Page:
Typhoon ‘Lawin’ damage: P657M
Disaster authorities on Saturday put the damage caused by supertyphoon “Lawin” in four affected regions at over P657 million—P581.9 million for infrastructure and P75.8 million for agriculture.
The estimate was based on aerial assessments and could increase as more information from authorities on the ground come in.
The National Disaster Risk Reduction and Management Council (NDRRMC) also said a total of 29,533 families or 116,826 persons were accommodated in 1,095 evacuation centers in Ilocos Region, Cagayan Valley, Central Luzon and the Cordillera Administrative Region (CAR). These included evacuees from communities near river systems, particularly in Bataan and Pampanga.
Reports coming into the NDRRMC said water levels in 118 barangays in Pangasinan, Bataan and Pampanga continued to subside. As of 6 a.m. yesterday, several dams released water to maintain normal water levels. These included Ambuklao, Binga, San Roque and Magat.
Clearing operations in road sections and bridges were ongoing as well as restoration of power supply and communication lines, reports added.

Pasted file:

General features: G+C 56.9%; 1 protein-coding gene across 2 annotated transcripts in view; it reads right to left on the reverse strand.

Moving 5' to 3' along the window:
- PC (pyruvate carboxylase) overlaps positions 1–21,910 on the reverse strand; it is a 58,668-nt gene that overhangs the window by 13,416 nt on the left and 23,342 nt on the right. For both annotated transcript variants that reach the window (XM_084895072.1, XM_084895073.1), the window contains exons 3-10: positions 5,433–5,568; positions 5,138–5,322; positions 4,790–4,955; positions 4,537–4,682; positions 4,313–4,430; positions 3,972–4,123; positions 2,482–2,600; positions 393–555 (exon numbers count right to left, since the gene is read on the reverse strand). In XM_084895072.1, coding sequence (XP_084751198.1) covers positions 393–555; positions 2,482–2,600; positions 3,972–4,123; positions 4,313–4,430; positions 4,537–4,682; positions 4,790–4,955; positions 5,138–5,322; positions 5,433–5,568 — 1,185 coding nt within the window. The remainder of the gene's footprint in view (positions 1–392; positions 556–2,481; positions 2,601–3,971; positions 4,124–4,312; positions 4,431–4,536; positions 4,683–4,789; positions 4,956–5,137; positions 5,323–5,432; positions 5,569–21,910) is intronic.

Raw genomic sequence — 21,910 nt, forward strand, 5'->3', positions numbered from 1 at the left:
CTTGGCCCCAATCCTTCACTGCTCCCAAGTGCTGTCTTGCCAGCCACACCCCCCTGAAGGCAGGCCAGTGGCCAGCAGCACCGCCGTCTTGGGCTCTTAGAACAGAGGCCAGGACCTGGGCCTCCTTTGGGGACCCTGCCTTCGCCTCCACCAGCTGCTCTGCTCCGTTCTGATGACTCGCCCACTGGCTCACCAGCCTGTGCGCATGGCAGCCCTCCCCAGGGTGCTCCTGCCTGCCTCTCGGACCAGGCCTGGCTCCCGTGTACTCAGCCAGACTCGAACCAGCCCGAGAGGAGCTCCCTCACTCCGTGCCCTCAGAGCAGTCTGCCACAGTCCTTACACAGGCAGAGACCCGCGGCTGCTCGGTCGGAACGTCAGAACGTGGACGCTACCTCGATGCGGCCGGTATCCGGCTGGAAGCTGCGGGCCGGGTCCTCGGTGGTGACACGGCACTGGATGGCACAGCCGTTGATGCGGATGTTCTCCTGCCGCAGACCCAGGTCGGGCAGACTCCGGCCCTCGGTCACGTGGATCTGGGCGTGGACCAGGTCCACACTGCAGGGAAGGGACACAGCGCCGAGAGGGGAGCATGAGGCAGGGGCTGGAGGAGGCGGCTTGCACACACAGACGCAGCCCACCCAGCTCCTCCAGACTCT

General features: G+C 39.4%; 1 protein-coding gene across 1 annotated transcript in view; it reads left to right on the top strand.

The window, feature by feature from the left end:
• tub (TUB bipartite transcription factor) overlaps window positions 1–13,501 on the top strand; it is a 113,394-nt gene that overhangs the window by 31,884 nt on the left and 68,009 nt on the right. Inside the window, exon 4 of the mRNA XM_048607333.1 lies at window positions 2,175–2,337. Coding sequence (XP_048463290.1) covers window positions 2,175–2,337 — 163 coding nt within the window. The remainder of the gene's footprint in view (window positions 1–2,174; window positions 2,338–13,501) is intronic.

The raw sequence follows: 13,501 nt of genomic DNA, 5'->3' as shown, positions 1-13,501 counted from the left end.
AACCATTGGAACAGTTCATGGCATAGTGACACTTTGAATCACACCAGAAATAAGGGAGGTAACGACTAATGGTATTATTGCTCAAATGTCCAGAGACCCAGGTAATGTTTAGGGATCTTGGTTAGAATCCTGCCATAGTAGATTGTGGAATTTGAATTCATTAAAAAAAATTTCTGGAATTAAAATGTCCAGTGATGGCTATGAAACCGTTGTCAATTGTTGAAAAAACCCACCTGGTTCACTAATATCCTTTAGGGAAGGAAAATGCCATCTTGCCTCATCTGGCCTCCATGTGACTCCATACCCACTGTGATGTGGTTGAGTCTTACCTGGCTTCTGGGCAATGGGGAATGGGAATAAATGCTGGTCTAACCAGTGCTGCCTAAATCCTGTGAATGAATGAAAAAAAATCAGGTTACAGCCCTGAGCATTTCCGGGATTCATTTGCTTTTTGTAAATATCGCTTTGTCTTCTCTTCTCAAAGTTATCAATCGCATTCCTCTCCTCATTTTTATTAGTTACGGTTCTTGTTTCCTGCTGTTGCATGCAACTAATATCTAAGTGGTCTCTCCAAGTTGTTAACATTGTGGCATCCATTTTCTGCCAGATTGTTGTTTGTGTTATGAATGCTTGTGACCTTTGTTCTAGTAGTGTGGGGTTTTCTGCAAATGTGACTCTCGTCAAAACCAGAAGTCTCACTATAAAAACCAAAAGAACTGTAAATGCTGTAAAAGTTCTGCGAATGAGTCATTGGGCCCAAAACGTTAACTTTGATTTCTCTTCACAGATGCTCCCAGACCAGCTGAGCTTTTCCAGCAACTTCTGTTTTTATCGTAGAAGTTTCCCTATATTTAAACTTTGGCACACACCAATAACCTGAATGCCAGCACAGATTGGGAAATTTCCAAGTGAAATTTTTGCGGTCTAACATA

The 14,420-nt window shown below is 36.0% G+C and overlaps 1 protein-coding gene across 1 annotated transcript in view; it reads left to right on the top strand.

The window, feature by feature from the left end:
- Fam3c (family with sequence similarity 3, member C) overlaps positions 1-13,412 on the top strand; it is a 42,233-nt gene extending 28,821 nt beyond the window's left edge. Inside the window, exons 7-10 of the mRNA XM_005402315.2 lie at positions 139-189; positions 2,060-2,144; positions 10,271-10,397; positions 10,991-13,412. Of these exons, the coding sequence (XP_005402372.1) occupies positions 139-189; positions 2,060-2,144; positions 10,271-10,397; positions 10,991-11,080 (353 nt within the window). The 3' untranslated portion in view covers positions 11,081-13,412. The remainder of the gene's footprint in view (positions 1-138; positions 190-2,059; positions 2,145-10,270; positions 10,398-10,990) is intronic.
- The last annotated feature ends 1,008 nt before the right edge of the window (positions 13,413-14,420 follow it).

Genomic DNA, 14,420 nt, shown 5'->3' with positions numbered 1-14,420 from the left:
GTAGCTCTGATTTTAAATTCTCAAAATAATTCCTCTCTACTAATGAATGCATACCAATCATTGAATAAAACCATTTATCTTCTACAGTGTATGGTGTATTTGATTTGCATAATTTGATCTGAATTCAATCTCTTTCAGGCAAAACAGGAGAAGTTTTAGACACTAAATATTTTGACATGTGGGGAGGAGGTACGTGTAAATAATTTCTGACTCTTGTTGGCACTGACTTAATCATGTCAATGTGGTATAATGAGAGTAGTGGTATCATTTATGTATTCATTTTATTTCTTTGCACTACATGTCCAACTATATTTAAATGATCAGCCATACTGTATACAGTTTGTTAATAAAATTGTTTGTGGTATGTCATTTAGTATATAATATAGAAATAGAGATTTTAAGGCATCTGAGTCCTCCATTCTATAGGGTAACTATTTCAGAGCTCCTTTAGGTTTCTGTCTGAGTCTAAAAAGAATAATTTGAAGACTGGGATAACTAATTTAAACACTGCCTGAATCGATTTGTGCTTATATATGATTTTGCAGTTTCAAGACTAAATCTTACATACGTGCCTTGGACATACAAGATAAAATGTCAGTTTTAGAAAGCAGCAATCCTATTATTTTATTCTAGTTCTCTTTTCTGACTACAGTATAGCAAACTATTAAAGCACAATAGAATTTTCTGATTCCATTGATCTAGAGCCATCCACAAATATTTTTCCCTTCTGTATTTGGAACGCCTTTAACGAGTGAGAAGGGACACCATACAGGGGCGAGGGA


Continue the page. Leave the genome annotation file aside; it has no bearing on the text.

Power interruptions were still being experienced in 160 cities and municipalities in the four affected regions.
Cellular lines have been restored, except for Internet and landline services in most areas in Ilocos Norte, while intermitent signals were experienced in Cagayan, Isabela and Ilocos Sur.
Cellular signal interruptions were reported in the Calabarzon areas, Abra (Bangued and San Isidro), Benguet, Baguio City, Ifugao, Kalinga (Tabuk City), and Bontoc (Mt. Province) in the CAR.
Earlier, 38 domestic and 25 international flights of Cebu Pacific, CebGo, Philippine Airlines, SkyPasada, Northskyair, and Cathay Pacific were cancelled from Oct. 19 to 21 due to the bad weather condition.
Lawin entered the Philippine area of responsibility on Oct. 17, intensified into a super typhoon two days later but lost steam after it made a landfall.
The typhoon was barreling into southern China on Friday. Chinese meteorological services said the typhoon made landfall shortly after noon in the city of Shanwei in Guangdong province, packing winds of up to 166 kilometers per hour before weakening to a tropical storm.
China had suspended dozens of flights and rail services in several southern provinces. In the city of Shenzhen, authorities ordered schools, markets and factories to close, halted public transportation and evacuated some areas.
Hong Kong had hunkered down as Haima lashed the financial hub with rain and wind gusts of up to 109 kph (68 mph). Schools and offices were shut, trading on the stock market suspended and commuter ferry services halted. More than 740 flights to and from the city’s international airport were canceled or delayed. —WITH A
REPORT FROM AP
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